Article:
Friday, March 17, 2006

Verizon Stuck With Vodafone In Wireless Arm, For Now

Cellular-News reports that Vodafone "fresh off its agreement to sell its Japanese wireless business to Softbank Corp. for US$15 billion," has "dashed Verizon's hopes - at least for the moment - of buying out the 45% stake in Verizon Wireless it doesn't own." Vodafone Chief Executive Arun Sarin said, "We are happy with our position in the U.S. and have no current plans to exit."

Roger Entner at Ovum said, "Both want the other to leave, but it's such a fruitful business that the one leaving would be severely hurt. I don't see the ownership structure change any time soon."

Entner added, "I can understand selling the Japan business when you're losing your shirt with no hope of winning it back. Verizon Wireless is the one that's really doing well here. Why sell a winner?"

According to the article, "few believe that an AT&T Wireless business backed by a combined AT&T will significantly cut into Verizon Wireless' base of loyal customers. Analysts generally acknowledge Verizon Wireless as the strongest wireless carrier, with industry-low turnover and higher margins and average revenue per user."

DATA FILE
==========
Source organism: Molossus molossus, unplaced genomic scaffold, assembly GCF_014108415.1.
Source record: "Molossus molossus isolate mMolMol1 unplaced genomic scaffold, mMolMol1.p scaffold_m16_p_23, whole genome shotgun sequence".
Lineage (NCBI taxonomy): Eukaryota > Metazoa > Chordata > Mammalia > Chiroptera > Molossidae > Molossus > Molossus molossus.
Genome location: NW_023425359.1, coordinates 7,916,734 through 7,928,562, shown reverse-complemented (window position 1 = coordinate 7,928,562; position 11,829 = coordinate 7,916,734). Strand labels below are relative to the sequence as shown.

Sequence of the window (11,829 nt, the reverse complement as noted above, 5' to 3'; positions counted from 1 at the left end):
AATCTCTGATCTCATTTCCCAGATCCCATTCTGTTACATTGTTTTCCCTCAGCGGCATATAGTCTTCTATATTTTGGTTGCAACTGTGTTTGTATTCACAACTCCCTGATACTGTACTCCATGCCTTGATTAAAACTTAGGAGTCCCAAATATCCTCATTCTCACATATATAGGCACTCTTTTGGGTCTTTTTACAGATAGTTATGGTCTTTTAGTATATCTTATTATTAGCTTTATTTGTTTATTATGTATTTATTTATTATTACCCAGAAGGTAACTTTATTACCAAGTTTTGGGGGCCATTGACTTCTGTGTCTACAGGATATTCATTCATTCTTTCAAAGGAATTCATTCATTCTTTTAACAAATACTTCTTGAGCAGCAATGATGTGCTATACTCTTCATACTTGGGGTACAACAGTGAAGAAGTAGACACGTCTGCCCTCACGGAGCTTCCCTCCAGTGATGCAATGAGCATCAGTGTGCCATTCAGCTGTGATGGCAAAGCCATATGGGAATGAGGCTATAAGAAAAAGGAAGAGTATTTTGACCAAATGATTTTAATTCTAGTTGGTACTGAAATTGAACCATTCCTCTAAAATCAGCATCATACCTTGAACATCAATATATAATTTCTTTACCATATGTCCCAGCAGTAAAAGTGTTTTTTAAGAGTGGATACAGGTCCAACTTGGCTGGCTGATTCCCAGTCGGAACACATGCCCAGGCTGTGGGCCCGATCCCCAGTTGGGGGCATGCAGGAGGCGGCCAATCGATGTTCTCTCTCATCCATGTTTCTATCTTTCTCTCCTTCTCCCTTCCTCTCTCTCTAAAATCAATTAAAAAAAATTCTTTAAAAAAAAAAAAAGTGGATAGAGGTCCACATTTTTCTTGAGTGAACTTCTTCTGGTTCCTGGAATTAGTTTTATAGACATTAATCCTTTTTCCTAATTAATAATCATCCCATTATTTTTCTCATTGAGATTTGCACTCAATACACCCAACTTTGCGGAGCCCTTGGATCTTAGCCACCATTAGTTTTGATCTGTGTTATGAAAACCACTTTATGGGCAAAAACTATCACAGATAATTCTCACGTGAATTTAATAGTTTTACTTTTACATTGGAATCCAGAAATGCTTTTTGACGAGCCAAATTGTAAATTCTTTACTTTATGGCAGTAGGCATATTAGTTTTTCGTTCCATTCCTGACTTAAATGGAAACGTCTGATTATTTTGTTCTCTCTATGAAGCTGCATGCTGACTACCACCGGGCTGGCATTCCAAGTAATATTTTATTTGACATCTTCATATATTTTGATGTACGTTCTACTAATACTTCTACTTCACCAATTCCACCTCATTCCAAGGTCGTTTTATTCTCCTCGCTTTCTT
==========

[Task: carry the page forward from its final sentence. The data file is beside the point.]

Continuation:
David Dixon at RBC Capital Markets said, "There's no immediate pressure. The AT&T deal won't accelerate (Verizon's) plans." Dixon opined that "eventually, Verizon will need to take full control of Verizon Wireless to enable the same kinds of cost savings AT&T will churn out with its integration of Cingular. But that may not occur for another year or two."

Two potential acquisitions for Verizon include Alltel and Qwest Communications. Albert Lin at American Technology Research said, "The nightmare situation is for AT&T to buy Qwest." Lin argued that "Qwest's market may actually be an attractive place for Verizon to expand its super-fast fiber network, since the area likely would be less demanding than a metropolitan site in terms of construction costs and community demands."